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This week, while President Biden delivers his State of the Union address, Americans’ access to affordable prescription medication is in great jeopardy, says the Campaign for Personal Prescription Importation (CPPI) in a new statement. With Congressional debate over Medicare drug price negotiations at an impasse, CPPI warns that the DRUGS Act (‘Domain Reform for Unlawful Drug Sellers Act, S.3399 & H.R.6352), a bill introduced by Senators Amy Klobuchar (MN) and Marco Rubio (FL) and Representatives David McKinley (WV) and Bobby Rush (IL), would rob millions of Americans of critical daily medications.

“The state of Americans’ access to affordable medication is in jeopardy as legislation backed by Big Pharma takes aim at shutting down access to licensed international pharmacies that millions depend on for critical daily prescriptions,” says Jack Pfeiffer, Executive Director of the Campaign for the Personal Prescription Importation. “While one in three Americans struggle to afford health costs, it is shameful for Congress to rob the sick of importation, one of the only affordable options many depend on to access life-saving prescriptions.”

Since January, CPPI members have sent nearly 25,000 letters to Congress requesting that the Drugs Act legislation be dropped and personal prescription importation be protected. Here are statements from three such letters:

“The DRUGS Act would rob Americans like me of one of the only avenues for safe and affordable prescription medications: licensed international pharmacies. I buy my stomach medication Dexilant (the only one still working for me after many years) from Canada. My insurance doesn’t cover it, and without insurance, it’s around $900 for a three-month supply in the U.S. The same medication from Canada costs $200.” – Lenny Ayzikovich of Minnesota

“It is unfair to make Americans pay through the nose for their drugs. Our health is a priority in our lives and we need our medications to lead a healthy life. Being forced to pay exorbitant prices is a travesty! What the DRUGS Act proposes is wrong, and it will hurt millions of people.” – Alice Dressler of Florida

“The DRUGS Act would mean that my prescription for Xifaxan 550 mg would cost between $13,000 to $18,000 per 30 pills instead of $128.00 for 100 pills through Canada. There is no generic available in the U.S. I suffer from debilitating IBS and stomach issues multiple times a year. PLEASE DO NOT pass this DRUG ACT!” – Carole Harris of North Carolina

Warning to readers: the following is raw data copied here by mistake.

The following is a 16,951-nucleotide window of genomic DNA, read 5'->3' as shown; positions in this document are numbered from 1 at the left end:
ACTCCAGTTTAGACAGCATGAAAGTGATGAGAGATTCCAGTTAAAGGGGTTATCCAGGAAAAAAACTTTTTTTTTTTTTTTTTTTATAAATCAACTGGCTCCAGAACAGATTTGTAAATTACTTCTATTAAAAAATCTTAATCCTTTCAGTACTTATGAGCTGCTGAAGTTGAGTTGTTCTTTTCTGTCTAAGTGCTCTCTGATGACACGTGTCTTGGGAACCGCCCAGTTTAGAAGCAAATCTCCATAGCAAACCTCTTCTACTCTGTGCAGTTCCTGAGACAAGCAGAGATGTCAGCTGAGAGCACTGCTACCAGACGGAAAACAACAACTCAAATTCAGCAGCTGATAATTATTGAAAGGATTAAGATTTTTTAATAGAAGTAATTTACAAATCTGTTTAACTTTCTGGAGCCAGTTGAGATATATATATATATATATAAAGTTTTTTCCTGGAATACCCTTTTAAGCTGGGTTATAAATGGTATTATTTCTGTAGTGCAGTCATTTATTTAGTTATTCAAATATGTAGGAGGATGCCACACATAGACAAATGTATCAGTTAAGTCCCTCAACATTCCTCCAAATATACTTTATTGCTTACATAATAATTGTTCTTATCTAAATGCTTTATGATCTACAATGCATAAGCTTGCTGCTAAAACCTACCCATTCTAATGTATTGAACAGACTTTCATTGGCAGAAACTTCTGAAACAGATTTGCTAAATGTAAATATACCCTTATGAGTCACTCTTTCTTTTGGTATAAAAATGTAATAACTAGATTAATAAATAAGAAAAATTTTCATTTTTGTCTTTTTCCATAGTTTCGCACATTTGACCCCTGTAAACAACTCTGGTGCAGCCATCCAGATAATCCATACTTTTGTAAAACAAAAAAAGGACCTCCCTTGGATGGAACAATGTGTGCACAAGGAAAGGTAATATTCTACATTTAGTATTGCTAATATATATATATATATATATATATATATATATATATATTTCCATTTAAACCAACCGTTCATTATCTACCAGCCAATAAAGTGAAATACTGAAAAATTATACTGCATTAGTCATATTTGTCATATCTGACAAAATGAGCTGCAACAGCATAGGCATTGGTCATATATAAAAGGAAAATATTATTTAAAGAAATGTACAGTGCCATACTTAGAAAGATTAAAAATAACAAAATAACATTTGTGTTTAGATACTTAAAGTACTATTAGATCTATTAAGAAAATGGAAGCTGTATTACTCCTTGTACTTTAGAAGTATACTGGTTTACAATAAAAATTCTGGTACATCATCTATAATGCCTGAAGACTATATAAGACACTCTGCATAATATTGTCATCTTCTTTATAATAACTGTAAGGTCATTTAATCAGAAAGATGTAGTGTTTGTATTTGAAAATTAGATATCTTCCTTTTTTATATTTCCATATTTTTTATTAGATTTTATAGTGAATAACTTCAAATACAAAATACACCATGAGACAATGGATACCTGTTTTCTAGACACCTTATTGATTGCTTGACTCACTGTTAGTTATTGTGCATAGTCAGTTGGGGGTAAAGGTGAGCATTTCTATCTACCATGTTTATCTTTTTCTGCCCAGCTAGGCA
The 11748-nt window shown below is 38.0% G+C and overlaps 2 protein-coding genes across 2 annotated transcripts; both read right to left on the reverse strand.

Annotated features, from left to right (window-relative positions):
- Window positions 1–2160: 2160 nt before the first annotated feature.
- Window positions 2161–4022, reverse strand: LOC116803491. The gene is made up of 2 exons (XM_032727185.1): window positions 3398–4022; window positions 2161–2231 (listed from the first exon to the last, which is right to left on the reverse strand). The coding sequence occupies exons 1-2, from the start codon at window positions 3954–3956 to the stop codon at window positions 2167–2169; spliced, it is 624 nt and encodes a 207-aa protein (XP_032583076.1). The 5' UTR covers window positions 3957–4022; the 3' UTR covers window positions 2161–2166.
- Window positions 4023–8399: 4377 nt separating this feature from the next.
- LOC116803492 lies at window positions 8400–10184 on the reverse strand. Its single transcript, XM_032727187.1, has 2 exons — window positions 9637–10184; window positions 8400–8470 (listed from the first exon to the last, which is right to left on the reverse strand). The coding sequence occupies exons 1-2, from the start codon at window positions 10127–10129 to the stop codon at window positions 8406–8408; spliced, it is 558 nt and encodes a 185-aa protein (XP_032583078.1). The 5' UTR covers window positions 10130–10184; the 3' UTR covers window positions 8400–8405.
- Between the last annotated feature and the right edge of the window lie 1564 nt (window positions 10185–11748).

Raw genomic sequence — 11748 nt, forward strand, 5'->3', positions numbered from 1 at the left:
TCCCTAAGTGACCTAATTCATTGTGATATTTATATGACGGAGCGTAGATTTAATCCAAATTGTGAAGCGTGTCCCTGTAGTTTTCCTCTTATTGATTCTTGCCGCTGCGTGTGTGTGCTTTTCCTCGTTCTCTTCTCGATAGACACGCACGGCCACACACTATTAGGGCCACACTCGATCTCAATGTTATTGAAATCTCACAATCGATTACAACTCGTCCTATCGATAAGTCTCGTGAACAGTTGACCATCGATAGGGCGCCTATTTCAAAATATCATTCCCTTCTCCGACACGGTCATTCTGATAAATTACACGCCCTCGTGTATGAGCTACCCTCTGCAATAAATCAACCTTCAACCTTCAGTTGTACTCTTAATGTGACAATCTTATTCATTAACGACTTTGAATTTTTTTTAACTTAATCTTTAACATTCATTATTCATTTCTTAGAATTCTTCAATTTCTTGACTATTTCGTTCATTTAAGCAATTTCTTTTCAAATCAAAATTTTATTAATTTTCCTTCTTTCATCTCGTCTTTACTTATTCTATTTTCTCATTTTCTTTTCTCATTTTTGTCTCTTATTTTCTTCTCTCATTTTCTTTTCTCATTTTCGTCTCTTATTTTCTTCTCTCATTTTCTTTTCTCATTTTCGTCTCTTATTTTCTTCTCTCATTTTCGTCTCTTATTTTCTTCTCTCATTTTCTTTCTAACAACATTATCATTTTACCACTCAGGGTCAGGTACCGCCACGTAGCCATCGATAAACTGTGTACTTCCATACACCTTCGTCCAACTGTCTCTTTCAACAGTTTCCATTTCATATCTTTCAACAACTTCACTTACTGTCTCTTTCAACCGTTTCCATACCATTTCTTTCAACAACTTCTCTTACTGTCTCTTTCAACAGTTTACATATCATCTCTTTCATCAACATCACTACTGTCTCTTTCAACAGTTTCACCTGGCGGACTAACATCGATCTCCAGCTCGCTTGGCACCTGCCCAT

The DRUGS Act targets the closure of international pharmacies – pharmacies that millions of Americans depend on for safe and affordable drugs. Meanwhile, the lawmakers introducing the DRUGS Act, claim the bill fights against opioids, fentanyl, and the illegal sale of controlled substances; but, the bill does not even mention the words opioids or fentanyl. Safe, licensed international pharmacies require valid prescriptions and don’t sell controlled substances. In truth, the special interest groups backing the DRUGS Act, which are funded by pharmaceutical companies and lobbyists, have made a habit of shamelessly exploiting the opioid crisis to attack prescription importation from international pharmacies. There is even evidence that DRUGS Act supporter NABP took $1 million dollars from Purdue Pharma, the maker of the highly addictive opioid painkiller OxyContin.

The CDC estimates that more than 5 million Americans import medications and their leading reason for importing medications is cost, as they find average annual savings of over $3,700 a year from licensed Canadian pharmacies. Over 800 drugs have increased in price since the start of 2022. According to AARP, brand-name drug prices increased an average of 276.8% between 2006 and 2020, compared to the cumulative general inflation rate of 32% during the same period.

Restrictions to medication access caused by costs can be deadly, says the National Bureau of Economic Research and West Health Policy Center. High drug prices are putting access to medication out of reach for millions of Americans. According to Gallup, 30% of Americans now report forgoing treatment in the prior three months due to costs, and at least 18 million can’t afford medications.

“The DRUGS Act would put Americans in jeopardy. Congress must not cut Americans off from access to their prescription medications at a time when U.S. drug prices are as high as ever,” says Pfeiffer.

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